- Amy C Offner
- Princeton University Press
Sorting Out the Mixed Economy: The Rise and Fall of Welfare and Developmental States in the Americas
- Amy C Offner
- Princeton University Press
- 9.4 X 6.3 X 1.5 inches
- 1.8 pounds
- History > Latin America - South America
The untold story of how welfare and development programs in the United States and Latin America produced the instruments of their own destructionIn the years after 1945, a flood of U.S. advisors swept into Latin America with dreams of building a new economic order and lifting the Third World out of poverty. These businessmen, economists, community workers, and architects went south with the gospel of the New Deal on their lips, but Latin American realities soon revealed unexpected possibilities within the New Deal itself. In Colombia, Latin Americans and U.S. advisors ended up decentralizing the state, privatizing public functions, and launching austere social welfare programs. By the 1960s, they had remade the country's housing projects, river valleys, and universities. They had also generated new lessons for the United States itself. When the Johnson administration launched the War on Poverty, U.S. social movements, business associations, and government agencies all promised to repatriate the lessons of development, and they did so by multiplying the uses of austerity and for-profit contracting within their own welfare state. A decade later, ascendant right-wing movements seeking to dismantle the midcentury state did not need to reach for entirely new ideas: they redeployed policies already at hand. In this groundbreaking book, Amy Offner brings readers to Colombia and back, showing the entanglement of American societies and the contradictory promises of midcentury statebuilding. The untold story of how the road from the New Deal to the Great Society ran through Latin America, Sorting Out the Mixed Economy also offers a surprising new account of the origins of neoliberalism.
Amy C. Offner (Ph.D. Columbia University) studies twentieth-century US history in global perspective, with special focus on Latin America. Her research and teaching address the history of capitalism and political economy, empire and foreign relations, and social and intellectual history.
She is the author of Sorting Out the Mixed Economy: The Rise and Fall of Welfare and Developmental States in the Americas (Princeton University Press, 2019). The book won the Economic History Society's First Monograph Prize, the Michael H. Hunt Prize for International History from the Society for Historians of American Foreign Relations, the Murdo J. MacLeod Prize from the Latin American and Caribbean Section of the Southern Historical Association, and the Alice Amsden Award from the Society for the Advancement of Socio-Economics. It was also a finalist for the Berkshire Conference of Women Historians Book Prize and received an honorable mention for the Stuart L. Bernath Prize of the Society for Historians of American Foreign Relations.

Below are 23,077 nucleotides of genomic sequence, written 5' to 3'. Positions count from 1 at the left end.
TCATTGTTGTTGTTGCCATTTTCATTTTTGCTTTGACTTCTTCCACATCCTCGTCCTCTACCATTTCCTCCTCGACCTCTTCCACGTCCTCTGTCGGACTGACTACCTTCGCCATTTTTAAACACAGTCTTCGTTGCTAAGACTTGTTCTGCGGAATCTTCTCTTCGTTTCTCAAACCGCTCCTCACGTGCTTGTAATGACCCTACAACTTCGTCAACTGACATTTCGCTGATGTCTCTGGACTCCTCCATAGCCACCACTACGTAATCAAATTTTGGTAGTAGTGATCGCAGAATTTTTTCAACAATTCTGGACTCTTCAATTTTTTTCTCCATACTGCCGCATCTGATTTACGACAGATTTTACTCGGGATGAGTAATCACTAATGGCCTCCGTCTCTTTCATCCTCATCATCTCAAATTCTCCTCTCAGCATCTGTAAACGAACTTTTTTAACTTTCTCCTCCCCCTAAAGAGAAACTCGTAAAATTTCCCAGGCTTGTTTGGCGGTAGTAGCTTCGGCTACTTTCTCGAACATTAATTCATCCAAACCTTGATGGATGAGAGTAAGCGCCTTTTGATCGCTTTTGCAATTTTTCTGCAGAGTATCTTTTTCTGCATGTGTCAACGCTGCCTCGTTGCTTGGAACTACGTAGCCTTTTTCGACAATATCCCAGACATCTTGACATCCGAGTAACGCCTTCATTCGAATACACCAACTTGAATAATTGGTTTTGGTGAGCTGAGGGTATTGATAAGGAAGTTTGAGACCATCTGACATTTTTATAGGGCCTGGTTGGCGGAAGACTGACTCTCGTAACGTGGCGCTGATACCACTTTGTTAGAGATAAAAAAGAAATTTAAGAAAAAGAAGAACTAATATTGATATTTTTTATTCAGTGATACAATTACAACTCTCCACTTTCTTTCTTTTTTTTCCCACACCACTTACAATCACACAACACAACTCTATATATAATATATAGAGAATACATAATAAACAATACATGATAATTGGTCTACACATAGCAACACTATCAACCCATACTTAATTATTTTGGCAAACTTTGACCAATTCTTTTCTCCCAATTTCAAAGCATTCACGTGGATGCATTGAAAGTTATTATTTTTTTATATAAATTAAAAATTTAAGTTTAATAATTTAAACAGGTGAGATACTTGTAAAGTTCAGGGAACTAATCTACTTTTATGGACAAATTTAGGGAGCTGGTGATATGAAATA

The book argues that many of the tools that took apart midcentury welfare and developmental states came, ironically enough, from the repertoire of midcentury statebuilding itself. Sorting Out the Mixed Economy takes readers through half a century of US and Colombian history, offering a transnational history of state formation and capitalist reconstruction since 1945.
In the process, it shows the influence of Latin American developmentalism on the formation of the US welfare state and reveals the midcentury origins of practices that are regarded today as hallmarks of neoliberalism, including austere systems of social welfare provision, changing systems of state decentralization, and novel forms of for-profit and private delegation. Capitalism in the late twentieth century, the book suggests, was not built in simple reaction against midcentury political economy; it was a parasitic formation that appropriated and redeployed key elements of the very order it destroyed. For reviews and interviews, see Dissent, Plural, New Books in History, Historias, and the Hagley Library.
Offner is now researching two new projects. Debt in Indian Country is a history of debt among Native Americans during the twentieth century. The Disappearing Worker travels across the postwar world to offer a transnational history of the unraveling of the employment relationship: the rise of contract and contingent labor and the rise of new forms of ownership and investment that distanced the owners of capital from the claims of workers. The book connects the fate of US workers to those overseas by situating both within multinational corporations that transported lessons and practices across world regions.
Offner has received fellowships and grants from institutions including the American Council of Learned Societies, the Social Science Research Council, the Charles Warren Center for American History at Harvard University, the Kluge Center at the Library of Congress, the National Endowment for the Humanities, the Inter-American Foundation, the Society for Historians of American Foreign Relations, the Tamiment Library at NYU, Baker Library at Harvard Business School, and the Duke University Center for the History of Political Economy.
Before beginning graduate studies, she worked as a union organizer and an editor at Dollars & Sense, a magazine and book publisher analyzing economic affairs. In 2008, she worked for the Landmine Survivor Network in Bogotá, Colombia.
Offner has served on over a dozen doctoral committees at the University of Pennsylvania and has been an external reader for MA and PhD theses in the United States and Colombia. She welcomes inquiries from prospective graduate students.
Source: University of Pennsylvania - College of Arts & Sciences
Community reviewsWrite a Review
No Community reviews